September 12, 2002
John T. Spike
Abbeville Press, 2001. 272 pp.; 160 color ills.; 190 b/w ills. Cloth $90.00 (0789206390)
Can a book be judged by its cover? Monographs on Caravaggio, as David Carrier has observed in "The Transfiguration of the Commonplace: Caravaggio and His Interpreters" (Word and Image 3 (1987): 50), are a case in point. The dust-jacket illustrations that embellish studies of this artist's work are usually selected from a small group of well-known canvases that are considered synecdochic of his stylistic or thematic preferences as a whole. In the case of John T. Spike's new book on the... Full Review
September 6, 2002
Michael Zell
Berkeley: University of California Press, 2002. 264 pp.; 114 b/w ills. Cloth $55.00 (0520227417)
In addition to providing refuge for Europe's oppressed Jewry, seventeenth-century Amsterdam served as the hub of a theological movement devoted to effecting rapprochement between Jews and Christians. This program, known today as "philosemitism," was mainly the brainchild of Dutch and English Protestant millenarians who, inspired by their interpretation of biblical prophecy, held such reconciliation to be a precondition of messianic redemption. Also central to the effort was a leading member... Full Review
September 6, 2002
Wen C. Fong
Yale University Press, 2001. 300 pp.; 114 color ills.; 120 b/w ills. Cloth $65.00 (0300088507)
The Metropolitan Museum of Art, New York, January 30-August 19, 2001.
If the standard exhibition catalogue of Chinese art is a collection of topical essays and entries that describe individual items, then Between Two Cultures: Late-Nineteenth- and Twentieth-Century Paintings from the Robert H. Ellsworth Collection in the Metropolitan Museum of Art is both more and less than what we normally expect. Wen C. Fong's book neither provides sufficient description of the exhibition's contents, allowing the reader to know what was in it, nor tells him or her what... Full Review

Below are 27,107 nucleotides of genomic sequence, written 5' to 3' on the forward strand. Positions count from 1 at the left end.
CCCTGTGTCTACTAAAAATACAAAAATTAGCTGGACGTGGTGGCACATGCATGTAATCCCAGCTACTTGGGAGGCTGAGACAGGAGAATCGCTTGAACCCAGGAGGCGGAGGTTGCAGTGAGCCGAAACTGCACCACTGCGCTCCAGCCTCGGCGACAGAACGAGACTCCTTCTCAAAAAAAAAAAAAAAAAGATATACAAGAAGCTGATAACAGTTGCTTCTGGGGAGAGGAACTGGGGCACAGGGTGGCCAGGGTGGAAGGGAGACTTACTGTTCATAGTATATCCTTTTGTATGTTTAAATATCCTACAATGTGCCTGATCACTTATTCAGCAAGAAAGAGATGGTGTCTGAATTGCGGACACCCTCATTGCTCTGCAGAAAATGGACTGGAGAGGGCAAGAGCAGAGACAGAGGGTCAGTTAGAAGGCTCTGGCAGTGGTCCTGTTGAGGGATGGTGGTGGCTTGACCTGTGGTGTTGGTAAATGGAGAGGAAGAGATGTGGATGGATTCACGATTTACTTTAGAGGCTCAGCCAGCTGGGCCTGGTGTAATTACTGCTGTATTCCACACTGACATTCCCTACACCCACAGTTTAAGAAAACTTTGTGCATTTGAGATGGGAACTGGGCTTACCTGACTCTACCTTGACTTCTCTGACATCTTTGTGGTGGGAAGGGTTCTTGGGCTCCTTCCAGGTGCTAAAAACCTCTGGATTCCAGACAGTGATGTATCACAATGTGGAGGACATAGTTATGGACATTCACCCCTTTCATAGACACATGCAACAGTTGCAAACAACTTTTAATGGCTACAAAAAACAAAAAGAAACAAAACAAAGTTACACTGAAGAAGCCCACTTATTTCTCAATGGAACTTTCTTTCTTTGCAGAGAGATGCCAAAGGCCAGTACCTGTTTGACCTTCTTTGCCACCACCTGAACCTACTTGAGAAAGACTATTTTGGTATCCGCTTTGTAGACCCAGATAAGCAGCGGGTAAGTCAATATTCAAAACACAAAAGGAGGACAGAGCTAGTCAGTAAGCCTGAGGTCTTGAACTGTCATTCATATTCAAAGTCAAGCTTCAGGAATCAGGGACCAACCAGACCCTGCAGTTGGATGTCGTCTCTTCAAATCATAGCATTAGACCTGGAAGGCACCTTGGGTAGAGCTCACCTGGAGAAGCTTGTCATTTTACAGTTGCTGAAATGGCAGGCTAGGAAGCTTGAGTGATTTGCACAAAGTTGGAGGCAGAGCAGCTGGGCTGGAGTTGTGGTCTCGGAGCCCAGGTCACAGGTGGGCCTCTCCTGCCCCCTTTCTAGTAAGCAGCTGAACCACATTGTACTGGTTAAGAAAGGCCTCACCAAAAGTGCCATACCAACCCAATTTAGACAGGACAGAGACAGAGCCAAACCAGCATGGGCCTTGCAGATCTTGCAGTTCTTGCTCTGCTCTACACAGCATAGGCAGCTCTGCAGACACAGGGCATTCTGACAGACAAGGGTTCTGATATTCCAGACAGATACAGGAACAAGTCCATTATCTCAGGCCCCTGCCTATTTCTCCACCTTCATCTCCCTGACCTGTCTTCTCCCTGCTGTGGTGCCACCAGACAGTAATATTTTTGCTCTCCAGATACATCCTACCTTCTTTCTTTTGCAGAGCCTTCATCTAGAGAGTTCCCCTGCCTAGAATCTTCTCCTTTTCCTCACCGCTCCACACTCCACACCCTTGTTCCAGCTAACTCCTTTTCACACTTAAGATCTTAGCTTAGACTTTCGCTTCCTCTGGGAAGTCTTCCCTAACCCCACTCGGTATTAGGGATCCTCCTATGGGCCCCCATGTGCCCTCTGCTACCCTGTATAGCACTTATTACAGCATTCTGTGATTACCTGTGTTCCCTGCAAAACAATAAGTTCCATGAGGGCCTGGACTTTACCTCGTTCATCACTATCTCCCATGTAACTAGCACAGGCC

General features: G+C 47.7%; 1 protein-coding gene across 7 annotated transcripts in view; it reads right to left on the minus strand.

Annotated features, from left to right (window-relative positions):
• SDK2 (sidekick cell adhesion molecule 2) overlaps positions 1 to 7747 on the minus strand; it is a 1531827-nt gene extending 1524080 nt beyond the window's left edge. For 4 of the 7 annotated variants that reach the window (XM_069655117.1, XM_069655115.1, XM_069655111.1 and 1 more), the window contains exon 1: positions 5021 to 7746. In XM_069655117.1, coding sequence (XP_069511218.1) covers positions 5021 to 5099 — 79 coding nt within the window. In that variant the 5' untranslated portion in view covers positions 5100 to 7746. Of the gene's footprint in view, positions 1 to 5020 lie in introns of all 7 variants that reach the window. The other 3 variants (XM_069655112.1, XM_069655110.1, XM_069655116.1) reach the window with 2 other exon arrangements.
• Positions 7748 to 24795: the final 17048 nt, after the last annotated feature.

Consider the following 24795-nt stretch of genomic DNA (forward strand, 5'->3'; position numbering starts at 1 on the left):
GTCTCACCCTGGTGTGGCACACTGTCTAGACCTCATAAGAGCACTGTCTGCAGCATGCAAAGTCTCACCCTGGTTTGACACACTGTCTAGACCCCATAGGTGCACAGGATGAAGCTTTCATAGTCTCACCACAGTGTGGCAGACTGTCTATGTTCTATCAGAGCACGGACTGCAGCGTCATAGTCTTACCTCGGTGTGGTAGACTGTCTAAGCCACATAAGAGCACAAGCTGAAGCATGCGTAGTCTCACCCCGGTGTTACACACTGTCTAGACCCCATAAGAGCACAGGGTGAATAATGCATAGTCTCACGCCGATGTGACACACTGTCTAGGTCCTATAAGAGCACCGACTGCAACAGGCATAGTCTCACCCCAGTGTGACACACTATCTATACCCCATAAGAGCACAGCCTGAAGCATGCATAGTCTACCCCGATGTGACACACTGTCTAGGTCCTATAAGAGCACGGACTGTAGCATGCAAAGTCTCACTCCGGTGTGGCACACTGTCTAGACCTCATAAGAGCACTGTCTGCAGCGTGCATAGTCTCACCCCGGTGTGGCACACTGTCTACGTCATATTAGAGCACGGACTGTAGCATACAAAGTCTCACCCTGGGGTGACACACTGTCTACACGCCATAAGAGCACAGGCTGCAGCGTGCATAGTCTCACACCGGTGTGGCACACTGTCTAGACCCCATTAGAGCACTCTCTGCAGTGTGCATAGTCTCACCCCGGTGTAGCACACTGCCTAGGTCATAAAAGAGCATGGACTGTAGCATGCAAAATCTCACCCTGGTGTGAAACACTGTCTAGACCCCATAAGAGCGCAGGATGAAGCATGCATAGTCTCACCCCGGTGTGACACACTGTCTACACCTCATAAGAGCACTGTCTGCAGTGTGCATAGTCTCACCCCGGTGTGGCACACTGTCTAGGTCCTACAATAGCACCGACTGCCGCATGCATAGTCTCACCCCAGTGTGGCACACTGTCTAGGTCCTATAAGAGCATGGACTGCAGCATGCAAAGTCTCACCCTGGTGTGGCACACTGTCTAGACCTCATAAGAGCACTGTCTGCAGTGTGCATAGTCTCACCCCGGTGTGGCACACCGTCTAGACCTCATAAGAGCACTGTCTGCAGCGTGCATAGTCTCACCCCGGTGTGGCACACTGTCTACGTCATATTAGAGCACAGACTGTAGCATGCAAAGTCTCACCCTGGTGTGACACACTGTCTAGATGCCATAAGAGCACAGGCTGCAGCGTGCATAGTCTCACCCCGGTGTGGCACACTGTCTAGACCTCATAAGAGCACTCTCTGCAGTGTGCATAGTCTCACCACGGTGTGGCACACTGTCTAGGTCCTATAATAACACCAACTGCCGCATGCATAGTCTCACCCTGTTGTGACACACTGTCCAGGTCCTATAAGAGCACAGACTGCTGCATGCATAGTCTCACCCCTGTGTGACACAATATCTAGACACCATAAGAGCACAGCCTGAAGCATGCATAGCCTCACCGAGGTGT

September 6, 2002
Ebba Koch
New Delhi: Oxford University Press, 2001. 345 pp.; 235 b/w ills. Cloth $72.00 (0195648218)
Ebba Koch's Mughal Art and Imperial Ideology: Collected Essays contains eleven essays published between 1982 and 1997 on the art and architecture produced under the Mughals (1526–1858), the longest-surviving and richest of all the dynasties to rule the Indian subcontinent. The texts range in length from a short, eleven-page reflection on the impact of the Jesuit Missions on the depictions of the Mughal emperors to a seventy-page, near book-length study of the decoration on the throne... Full Review
September 3, 2002
Philip Steadman
Oxford University Press, 2001. 232 pp.; 10 color ills.; 72 b/w ills. Cloth $25.00 (0192159674)
Philip Steadman presents his case for Johannes Vermeer's use of the camera obscura with prosecutorial flair, bringing in diagrams, reconstructions, and a variety of circumstantial evidence. Vermeer never wrote about his methods, and no physical evidence exists in the form of preparatory drawings or sketches. The inventory of his studio contents lists standard equipment, such as easels and canvases, without a hint about lenses, boxes, or any other unusual objects that might place a camera... Full Review
August 30, 2002